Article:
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How to Build a Backyard Baseball Field

Posted on February 08, 2021 by Martin Banks

If you live for the game, maybe you’ve wondered if building a backyard baseball diamond is for you. You can practice every day without worrying about restrictions closing your facility. 

However, such a project isn’t without headaches and expense. It pays to know what you’re doing. Here’s how to build a backyard baseball field in five relatively simple steps. 

1. Measure and Make Space

If you want to create an MLB-style playing field, you’ll need a considerable land plot. It takes 4.5 acres to build a baseball field with 90’ bases. Even a shorter baseline of 60’ means setting aside an acre and a half. 

During this stage, you also want to estimate the materials you’ll need. If you tackle this chore while winter remains in sway, warming the area with heaters makes your workday much more comfortable — and less dangerous. Hypothermia can quickly set in when temperatures drop below zero. 

You’ll also want to estimate the costs of any heavy-duty equipment rentals. If your acreage contains trees, shrubbery and hills, you’re going to need something bigger than a shovel, and if you’re like most, you lack a backhoe in the garage. 

2. Level the Playing Field 

Once you’ve reserved the equipment you need, it’s time to have some fun. Since you’ve already measured the area, get out wooden stakes and make a mark an inch or so from the top of each. Then, measure six inches down from the first mark and make a second one. Drive the stakes into the ground to the first mark. You need at least four, but you should place a stake every foot or two.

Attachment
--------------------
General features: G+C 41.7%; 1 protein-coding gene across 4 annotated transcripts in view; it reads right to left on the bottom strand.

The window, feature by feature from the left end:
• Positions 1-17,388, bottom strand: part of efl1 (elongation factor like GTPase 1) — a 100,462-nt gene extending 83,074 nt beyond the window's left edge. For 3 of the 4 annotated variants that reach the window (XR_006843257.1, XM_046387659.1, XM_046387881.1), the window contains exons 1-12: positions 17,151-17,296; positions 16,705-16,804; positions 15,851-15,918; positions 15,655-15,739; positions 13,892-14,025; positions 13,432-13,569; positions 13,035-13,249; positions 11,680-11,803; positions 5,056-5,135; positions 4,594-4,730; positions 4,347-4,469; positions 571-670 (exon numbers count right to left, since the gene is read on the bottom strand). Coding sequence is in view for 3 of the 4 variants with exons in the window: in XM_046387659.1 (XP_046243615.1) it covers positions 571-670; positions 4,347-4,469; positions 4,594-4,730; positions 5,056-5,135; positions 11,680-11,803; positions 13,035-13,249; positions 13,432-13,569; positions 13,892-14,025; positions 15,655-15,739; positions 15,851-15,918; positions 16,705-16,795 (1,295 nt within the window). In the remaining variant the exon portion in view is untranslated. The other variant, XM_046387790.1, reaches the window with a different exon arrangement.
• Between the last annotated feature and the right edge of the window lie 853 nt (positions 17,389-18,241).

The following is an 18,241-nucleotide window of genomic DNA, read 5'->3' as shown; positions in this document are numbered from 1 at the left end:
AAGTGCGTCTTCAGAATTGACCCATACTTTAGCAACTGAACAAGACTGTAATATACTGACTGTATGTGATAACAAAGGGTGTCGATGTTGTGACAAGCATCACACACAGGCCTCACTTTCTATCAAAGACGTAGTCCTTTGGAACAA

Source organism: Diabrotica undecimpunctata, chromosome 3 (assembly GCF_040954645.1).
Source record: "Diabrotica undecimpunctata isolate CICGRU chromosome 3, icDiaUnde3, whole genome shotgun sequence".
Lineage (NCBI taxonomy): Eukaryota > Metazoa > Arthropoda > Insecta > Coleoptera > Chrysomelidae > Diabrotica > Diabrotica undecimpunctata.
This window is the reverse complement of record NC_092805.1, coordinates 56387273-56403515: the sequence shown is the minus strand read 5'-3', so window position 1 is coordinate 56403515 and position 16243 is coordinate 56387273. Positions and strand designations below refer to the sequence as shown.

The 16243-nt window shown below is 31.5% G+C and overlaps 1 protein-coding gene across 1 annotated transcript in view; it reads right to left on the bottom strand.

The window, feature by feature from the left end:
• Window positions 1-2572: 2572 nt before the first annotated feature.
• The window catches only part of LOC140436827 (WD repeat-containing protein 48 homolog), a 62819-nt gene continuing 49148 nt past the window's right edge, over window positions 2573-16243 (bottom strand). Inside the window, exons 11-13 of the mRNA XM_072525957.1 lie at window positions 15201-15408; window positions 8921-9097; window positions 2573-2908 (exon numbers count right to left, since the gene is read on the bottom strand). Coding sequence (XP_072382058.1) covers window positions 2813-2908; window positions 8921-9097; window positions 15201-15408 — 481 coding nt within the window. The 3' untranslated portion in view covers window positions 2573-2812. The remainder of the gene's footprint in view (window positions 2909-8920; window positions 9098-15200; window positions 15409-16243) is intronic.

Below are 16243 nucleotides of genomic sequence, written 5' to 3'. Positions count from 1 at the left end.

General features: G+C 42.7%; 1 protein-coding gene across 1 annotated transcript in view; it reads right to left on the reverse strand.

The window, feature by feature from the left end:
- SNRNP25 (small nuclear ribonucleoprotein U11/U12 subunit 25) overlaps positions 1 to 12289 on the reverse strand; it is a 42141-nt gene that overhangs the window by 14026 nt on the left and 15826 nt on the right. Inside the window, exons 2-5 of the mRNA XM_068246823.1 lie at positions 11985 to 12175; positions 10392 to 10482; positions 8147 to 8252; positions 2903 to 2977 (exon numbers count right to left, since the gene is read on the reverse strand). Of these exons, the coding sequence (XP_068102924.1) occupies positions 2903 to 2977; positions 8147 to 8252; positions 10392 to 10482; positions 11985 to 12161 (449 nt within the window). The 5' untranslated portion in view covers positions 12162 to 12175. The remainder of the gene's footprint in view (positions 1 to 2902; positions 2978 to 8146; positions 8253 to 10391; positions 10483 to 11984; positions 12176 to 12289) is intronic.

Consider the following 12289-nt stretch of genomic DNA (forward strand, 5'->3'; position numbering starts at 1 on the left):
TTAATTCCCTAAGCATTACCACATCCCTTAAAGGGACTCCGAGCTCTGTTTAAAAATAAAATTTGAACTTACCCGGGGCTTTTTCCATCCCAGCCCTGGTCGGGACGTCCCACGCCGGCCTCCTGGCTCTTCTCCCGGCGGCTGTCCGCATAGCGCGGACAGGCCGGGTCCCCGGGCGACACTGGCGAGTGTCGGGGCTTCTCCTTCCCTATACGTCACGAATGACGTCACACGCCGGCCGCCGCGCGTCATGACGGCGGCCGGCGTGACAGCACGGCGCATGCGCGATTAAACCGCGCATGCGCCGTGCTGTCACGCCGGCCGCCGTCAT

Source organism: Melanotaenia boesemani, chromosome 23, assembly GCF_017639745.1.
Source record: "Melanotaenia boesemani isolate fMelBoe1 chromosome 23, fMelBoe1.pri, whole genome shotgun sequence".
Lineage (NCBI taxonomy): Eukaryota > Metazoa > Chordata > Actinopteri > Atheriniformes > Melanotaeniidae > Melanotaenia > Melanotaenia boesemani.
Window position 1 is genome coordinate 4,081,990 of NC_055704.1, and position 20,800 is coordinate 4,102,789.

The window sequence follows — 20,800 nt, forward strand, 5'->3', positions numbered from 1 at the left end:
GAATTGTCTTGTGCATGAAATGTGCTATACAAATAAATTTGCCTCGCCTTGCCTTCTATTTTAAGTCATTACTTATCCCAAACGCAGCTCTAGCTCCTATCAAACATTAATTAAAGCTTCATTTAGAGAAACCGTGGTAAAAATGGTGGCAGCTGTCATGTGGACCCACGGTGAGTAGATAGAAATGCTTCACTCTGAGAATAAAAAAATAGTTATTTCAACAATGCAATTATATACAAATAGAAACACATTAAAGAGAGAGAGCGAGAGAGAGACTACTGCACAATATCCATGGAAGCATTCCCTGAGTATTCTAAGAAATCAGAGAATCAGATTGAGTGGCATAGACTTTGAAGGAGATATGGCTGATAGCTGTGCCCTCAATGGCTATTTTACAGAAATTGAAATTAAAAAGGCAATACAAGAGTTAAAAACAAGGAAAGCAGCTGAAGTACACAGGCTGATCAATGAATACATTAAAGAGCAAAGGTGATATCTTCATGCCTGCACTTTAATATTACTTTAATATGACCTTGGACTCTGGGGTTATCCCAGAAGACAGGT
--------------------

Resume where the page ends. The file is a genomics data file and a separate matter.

Then, start at the corners and begin digging. Work your way toward the center. When you complete the initial dirt removal, use a board to check how level the cleared area is. Continue removing dirt, rocks and other debris until it lies flat.

3. Create Your Baselines

Your next step is to create your baselines. If you intend to use this facility for league play, it must conform to your organization’s length and width guidelines. You should grade your field with a gradual slope from the baseline to the pitcher’s mound. 

The bottom line — don’t return that rental backhoe just yet. You’ll need to make continuous grade checks throughout the construction process, and you don’t want to have to pay a second deposit if you take it back and later discover you still need it. 

During this stage, you should also select your turf. If you opt for natural grass, a little seed or sod will do the trick, although you will need to wait until it matures before you can use the facility. Otherwise, you’ll end up with bald patches. 

You also have the option of going synthetic. Modern technologies like Envirofill and Safeshell provide a natural look and feel while minimizing maintenance costs and headaches. You’ll pay more initially but recoup the value of your investment over time. 

4. Build a Pitching Mound

Your pitcher’s rubber should be 60-feet, 6-inches from the rear point of home plate. You should elevate it 10” above the rest of the playing field. 

You’ll probably have plenty of dirt leftover from leveling the field, which you can use to create the mound. Remember to level it on top where the rubber sits. Ensure you remove any rocks, as a fall during delivery can lead to career-changing injuries. 

5. Erect Barriers

Few things raise mama bear’s ire than a pop fly crashing through her kitchen window as she shucks peas for the family meal. If you value the rest of your property, erecting barriers around your ballfield is a must. 

You should build a backstop 60 feet behind home plate to keep errant balls from wiping out passersby — or your bay window. You should make it at least 20 feet high to help keep the ball in the field of play and away from your neighbor’s new Porsche. 

Build the Perfect Backyard Baseball Field With These Tips

Building a backyard baseball diamond can feel like a daunting endeavor. However, by following these tips, you can create your field of dreams. 


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